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A.p. ch 30 p.p


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A.p. ch 30 p.p

  1. 1. THE EMERGENCE of DR. THOMAS WOODROW WILSON Office-hungry Democrats – the “outs” since 1897 – were jubilant over the disruptive Republican brawl at the convention in Chicago. If the Democrats could come up with an outstanding reformist leader, they had an excellent chance to win the White House. Such a leader emerged in Dr. WoodrowWilson, once a mild conservative but now a militant progressive. Provide a profile of Wilson. When the Democrats met at Baltimore in 1912, Wilson was nominated, aided by William Jennings Bryan’s switch to his side. The Democrats gave Wilson a strong progressive platform to run on; dubbed the “New Freedom” program. Identify the platform’s components.
  2. 2. THE “BULL MOOSE” CAMPAIGN of 1912TR formally split the Republican party when he became the presidential candidate on athird-party Progressive Republican ticket, championing the cause of social justice.By dividing the Republican vote, they virtually guaranteed a Democratic victory.The two antagonists tore into each other as only former friends can. What were theirchief insults to each other?
  3. 3. TR set out on a barn-storming campaign, desperately trying to win another term and re-igniting his progressive agenda.
  4. 4. Beyond the clashing personalities, the overshadowing question of the 1912 campaign waswhich of two varieties of progressivism would prevail – TR’s New Nationalism or Wilson’sNew Freedom. Both men favored a more active govt. role in economic & social affairs, butthey disagreed sharply over specific strategies.TR’s “NEW NATIONALISM” v. WILSON’S “NEW FREEDOM”•Favored continued consolidation of * Favored small enterprise, entrepreneur- trusts & labor unions, paralleled by the ship, and the free functioning of growth of powerful regulatory agencies unregulated and un-monopolized markets in Washington (Jeffersonian)•Called for woman’s suffrage and more * Shunned social welfare proposals social welfare (minimum wage laws)•Favored an activist welfare state like * Cornerstone was not regulation but the future New Deal program of FDR fragmentation of big business through enforcement of anti-trust laws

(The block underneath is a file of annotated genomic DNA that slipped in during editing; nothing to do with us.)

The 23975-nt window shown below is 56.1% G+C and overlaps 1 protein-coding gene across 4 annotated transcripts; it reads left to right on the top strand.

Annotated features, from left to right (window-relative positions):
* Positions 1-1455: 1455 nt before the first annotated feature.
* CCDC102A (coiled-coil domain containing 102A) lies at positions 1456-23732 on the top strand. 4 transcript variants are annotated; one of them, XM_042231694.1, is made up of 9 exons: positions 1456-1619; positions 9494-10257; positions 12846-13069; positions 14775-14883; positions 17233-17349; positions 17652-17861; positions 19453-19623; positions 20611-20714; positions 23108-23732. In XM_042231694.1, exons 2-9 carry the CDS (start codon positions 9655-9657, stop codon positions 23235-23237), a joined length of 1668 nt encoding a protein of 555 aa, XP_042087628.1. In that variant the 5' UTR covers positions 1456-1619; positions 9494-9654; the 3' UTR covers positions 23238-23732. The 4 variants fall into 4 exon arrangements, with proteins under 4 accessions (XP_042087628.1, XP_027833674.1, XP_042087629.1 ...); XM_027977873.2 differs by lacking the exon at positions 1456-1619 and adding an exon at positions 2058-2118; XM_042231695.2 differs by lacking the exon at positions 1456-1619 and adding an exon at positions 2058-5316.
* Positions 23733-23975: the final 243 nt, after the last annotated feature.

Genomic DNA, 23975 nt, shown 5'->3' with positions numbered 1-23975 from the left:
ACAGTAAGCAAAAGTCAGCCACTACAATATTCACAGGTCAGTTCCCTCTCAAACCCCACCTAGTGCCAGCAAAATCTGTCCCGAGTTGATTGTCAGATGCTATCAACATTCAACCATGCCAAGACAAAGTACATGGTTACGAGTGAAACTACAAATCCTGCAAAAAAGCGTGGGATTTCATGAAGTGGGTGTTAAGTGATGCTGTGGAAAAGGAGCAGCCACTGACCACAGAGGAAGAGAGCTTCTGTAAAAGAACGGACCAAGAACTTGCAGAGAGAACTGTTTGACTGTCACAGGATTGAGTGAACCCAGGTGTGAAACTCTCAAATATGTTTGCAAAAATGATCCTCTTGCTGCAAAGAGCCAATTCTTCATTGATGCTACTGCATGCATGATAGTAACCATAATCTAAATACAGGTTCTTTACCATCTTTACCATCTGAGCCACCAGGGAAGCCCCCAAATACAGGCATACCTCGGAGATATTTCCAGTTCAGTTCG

5. 5. WOODROW WILSON: A MINORITY PRESIDENTWilson won the presidential contest handily. But with winning only 41% of the vote, Wilsonwas clearly a minority president, though the Democrats won a majority in Congress. The election results indicate that Progressivism, rather than Wilson was the runaway winner. How was Roosevelt’s lone-wolf course tragic for both himself and for the Republican party? What would be the fate for Taft?
  6. 6. Not to be ignored from the election results was the strong showing for Socialistcandidate Eugene Debs, who won more than 900,000 votes. Socialists dreamed of being inthe White House within eight years.
  7. 7. SIMILARITIES BETWEEN TR & WILSON Both were born into “secure” families Both accepted conventional laissez-faire philosophy Both believed they stood for the general welfare rather than special interests Both were wary of organized labor & the Populist movement (socialist?) Both were suspicious of trusts Both were late converts to progressivism •The biggest difference between the two men was the ability and willingness of TR to work with political opponents/rivals. Wilson would not do this and he paid dearly.
  8. 8. THE NEW FREEDOM in ACTIONWilson aimed to attack the “Triple Wall of Privilege”, including tariffs, banks, andtrusts. Tariff Reform: Underwood Tariff (1912) 1. Substantially reduced tariffs 2. It was the first tariff reform since the Civil War 3. Generally still protectionist, but a more moderate level
  9. 9. Banking Reform: The Federal Reserve Act1. Ended the debate between a private or govt.-run banking system.2. Provided for an elastic money supply3. Passed as a result of the findings of the Pujo Commission4. The nation was divided into 12 federal 7. A Federal Reserve Board reserve districts would/could control interest5. Each central bank could clear checks & print rates money 8. The chairman would act6. Each central bank would serve as a banker’s independently of the 3 branches bank of govt.